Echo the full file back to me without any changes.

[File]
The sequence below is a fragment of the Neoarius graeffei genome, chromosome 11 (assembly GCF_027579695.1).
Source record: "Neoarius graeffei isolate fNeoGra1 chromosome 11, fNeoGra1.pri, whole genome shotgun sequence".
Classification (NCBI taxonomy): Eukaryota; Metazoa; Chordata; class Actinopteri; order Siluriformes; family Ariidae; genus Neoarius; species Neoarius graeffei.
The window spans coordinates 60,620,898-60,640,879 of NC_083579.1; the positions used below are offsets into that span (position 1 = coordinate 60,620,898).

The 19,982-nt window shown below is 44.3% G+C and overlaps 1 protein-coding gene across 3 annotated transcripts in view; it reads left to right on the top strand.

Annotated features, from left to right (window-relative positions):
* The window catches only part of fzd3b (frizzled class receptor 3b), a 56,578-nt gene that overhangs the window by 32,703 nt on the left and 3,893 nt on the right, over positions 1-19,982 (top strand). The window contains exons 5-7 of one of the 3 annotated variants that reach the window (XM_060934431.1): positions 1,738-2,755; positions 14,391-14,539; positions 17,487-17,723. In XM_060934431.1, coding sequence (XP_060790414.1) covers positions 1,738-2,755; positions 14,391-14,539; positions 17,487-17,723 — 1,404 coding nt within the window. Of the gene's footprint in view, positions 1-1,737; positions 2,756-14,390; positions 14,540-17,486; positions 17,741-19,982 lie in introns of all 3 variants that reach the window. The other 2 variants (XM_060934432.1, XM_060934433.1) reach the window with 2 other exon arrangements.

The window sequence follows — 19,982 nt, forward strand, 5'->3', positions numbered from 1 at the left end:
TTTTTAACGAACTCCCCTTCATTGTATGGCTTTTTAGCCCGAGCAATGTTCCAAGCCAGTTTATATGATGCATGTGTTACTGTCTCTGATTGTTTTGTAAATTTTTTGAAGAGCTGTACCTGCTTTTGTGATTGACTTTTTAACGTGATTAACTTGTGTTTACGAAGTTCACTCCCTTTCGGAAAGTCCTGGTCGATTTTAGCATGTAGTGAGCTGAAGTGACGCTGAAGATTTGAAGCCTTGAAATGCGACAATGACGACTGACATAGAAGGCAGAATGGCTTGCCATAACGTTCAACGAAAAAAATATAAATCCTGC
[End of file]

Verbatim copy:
The sequence below is a fragment of the Neoarius graeffei genome, chromosome 11 (assembly GCF_027579695.1).
Source record: "Neoarius graeffei isolate fNeoGra1 chromosome 11, fNeoGra1.pri, whole genome shotgun sequence".
Classification (NCBI taxonomy): Eukaryota; Metazoa; Chordata; class Actinopteri; order Siluriformes; family Ariidae; genus Neoarius; species Neoarius graeffei.
The window spans coordinates 60,620,898-60,640,879 of NC_083579.1; the positions used below are offsets into that span (position 1 = coordinate 60,620,898).

The 19,982-nt window shown below is 44.3% G+C and overlaps 1 protein-coding gene across 3 annotated transcripts in view; it reads left to right on the top strand.

Annotated features, from left to right (window-relative positions):
* The window catches only part of fzd3b (frizzled class receptor 3b), a 56,578-nt gene that overhangs the window by 32,703 nt on the left and 3,893 nt on the right, over positions 1-19,982 (top strand). The window contains exons 5-7 of one of the 3 annotated variants that reach the window (XM_060934431.1): positions 1,738-2,755; positions 14,391-14,539; positions 17,487-17,723. In XM_060934431.1, coding sequence (XP_060790414.1) covers positions 1,738-2,755; positions 14,391-14,539; positions 17,487-17,723 — 1,404 coding nt within the window. Of the gene's footprint in view, positions 1-1,737; positions 2,756-14,390; positions 14,540-17,486; positions 17,741-19,982 lie in introns of all 3 variants that reach the window. The other 2 variants (XM_060934432.1, XM_060934433.1) reach the window with 2 other exon arrangements.

The window sequence follows — 19,982 nt, forward strand, 5'->3', positions numbered from 1 at the left end:
TTTTTAACGAACTCCCCTTCATTGTATGGCTTTTTAGCCCGAGCAATGTTCCAAGCCAGTTTATATGATGCATGTGTTACTGTCTCTGATTGTTTTGTAAATTTTTTGAAGAGCTGTACCTGCTTTTGTGATTGACTTTTTAACGTGATTAACTTGTGTTTACGAAGTTCACTCCCTTTCGGAAAGTCCTGGTCGATTTTAGCATGTAGTGAGCTGAAGTGACGCTGAAGATTTGAAGCCTTGAAATGCGACAATGACGACTGACATAGAAGGCAGAATGGCTTGCCATAACGTTCAACGAAAAAAATATAAATCCTGC